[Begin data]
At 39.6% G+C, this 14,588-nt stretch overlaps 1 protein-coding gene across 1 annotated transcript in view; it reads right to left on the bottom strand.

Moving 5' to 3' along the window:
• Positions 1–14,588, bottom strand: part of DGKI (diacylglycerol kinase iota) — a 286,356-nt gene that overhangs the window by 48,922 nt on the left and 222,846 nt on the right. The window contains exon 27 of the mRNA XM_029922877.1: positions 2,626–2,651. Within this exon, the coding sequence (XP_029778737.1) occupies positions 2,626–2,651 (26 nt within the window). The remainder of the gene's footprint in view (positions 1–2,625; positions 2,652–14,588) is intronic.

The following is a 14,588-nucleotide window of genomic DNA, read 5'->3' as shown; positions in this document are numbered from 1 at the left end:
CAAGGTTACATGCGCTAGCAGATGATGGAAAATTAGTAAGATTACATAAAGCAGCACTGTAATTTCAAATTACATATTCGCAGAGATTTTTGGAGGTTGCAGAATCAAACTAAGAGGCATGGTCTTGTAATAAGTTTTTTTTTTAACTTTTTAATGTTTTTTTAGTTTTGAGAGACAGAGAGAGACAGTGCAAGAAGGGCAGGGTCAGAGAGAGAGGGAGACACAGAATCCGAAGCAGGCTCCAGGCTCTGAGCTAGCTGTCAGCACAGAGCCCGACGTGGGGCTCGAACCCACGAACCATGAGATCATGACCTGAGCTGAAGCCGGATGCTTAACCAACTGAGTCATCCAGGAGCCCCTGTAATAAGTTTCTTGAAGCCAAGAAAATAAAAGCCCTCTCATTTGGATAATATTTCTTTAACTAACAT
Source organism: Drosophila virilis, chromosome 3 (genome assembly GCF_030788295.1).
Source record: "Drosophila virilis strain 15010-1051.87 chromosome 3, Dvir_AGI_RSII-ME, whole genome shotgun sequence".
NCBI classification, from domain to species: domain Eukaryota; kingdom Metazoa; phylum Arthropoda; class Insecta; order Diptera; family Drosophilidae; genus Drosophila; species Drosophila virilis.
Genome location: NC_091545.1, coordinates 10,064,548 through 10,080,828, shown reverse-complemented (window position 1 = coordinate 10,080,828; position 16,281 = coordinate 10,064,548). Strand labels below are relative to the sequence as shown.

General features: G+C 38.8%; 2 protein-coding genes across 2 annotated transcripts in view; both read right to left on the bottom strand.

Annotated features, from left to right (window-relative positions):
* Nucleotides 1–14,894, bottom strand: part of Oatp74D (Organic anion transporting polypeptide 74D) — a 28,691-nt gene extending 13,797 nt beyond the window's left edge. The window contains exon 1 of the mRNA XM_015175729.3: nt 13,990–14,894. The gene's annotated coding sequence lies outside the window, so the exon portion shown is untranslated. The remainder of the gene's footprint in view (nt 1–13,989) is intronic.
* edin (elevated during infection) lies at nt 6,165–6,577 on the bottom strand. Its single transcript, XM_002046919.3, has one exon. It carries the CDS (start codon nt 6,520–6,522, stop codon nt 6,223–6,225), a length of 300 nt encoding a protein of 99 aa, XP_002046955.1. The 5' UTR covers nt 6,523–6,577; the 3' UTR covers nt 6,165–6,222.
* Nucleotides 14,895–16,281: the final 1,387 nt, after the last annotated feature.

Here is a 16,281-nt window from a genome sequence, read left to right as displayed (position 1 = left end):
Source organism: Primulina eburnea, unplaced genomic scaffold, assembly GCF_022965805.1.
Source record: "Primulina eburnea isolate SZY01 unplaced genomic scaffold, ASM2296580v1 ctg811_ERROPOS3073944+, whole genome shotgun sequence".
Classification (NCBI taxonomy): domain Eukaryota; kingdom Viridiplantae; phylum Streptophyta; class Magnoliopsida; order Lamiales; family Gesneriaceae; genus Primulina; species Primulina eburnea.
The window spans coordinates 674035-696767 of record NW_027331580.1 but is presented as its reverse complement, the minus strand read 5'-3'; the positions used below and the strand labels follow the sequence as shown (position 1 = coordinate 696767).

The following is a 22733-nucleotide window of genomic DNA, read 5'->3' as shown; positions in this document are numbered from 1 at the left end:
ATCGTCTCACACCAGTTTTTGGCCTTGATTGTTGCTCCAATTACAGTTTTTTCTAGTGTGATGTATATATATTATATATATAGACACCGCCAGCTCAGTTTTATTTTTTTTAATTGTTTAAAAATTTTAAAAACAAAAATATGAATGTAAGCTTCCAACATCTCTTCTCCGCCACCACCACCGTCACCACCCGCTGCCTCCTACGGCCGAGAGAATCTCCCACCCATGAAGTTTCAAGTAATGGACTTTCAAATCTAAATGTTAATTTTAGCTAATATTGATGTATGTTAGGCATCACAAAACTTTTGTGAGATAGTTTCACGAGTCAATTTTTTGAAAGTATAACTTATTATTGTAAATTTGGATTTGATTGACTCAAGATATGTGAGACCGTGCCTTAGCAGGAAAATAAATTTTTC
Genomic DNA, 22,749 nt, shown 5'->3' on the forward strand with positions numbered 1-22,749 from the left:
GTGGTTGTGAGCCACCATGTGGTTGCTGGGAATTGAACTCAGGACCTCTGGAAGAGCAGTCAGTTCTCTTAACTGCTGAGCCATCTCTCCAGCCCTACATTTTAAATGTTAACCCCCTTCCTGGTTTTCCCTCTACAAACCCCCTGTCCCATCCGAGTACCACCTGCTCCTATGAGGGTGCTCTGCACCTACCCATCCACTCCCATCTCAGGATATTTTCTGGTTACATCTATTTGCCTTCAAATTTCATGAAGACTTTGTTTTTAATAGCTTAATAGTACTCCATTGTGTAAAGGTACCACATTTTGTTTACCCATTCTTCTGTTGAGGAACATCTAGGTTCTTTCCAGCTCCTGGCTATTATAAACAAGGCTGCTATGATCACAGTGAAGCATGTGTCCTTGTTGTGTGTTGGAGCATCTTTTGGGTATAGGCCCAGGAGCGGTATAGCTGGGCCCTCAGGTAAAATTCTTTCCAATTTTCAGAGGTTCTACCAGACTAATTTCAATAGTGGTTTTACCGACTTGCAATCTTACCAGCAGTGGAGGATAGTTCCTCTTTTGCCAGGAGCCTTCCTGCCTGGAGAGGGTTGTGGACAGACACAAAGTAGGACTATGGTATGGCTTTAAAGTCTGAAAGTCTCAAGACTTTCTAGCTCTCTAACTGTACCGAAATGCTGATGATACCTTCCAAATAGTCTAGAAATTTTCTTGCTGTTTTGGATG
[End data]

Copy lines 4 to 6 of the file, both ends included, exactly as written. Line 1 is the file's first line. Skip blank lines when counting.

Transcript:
The following is a 14,588-nucleotide window of genomic DNA, read 5'->3' as shown; positions in this document are numbered from 1 at the left end:
CAAGGTTACATGCGCTAGCAGATGATGGAAAATTAGTAAGATTACATAAAGCAGCACTGTAATTTCAAATTACATATTCGCAGAGATTTTTGGAGGTTGCAGAATCAAACTAAGAGGCATGGTCTTGTAATAAGTTTTTTTTTTAACTTTTTAATGTTTTTTTAGTTTTGAGAGACAGAGAGAGACAGTGCAAGAAGGGCAGGGTCAGAGAGAGAGGGAGACACAGAATCCGAAGCAGGCTCCAGGCTCTGAGCTAGCTGTCAGCACAGAGCCCGACGTGGGGCTCGAACCCACGAACCATGAGATCATGACCTGAGCTGAAGCCGGATGCTTAACCAACTGAGTCATCCAGGAGCCCCTGTAATAAGTTTCTTGAAGCCAAGAAAATAAAAGCCCTCTCATTTGGATAATATTTCTTTAACTAACAT
Source organism: Drosophila virilis, chromosome 3 (genome assembly GCF_030788295.1).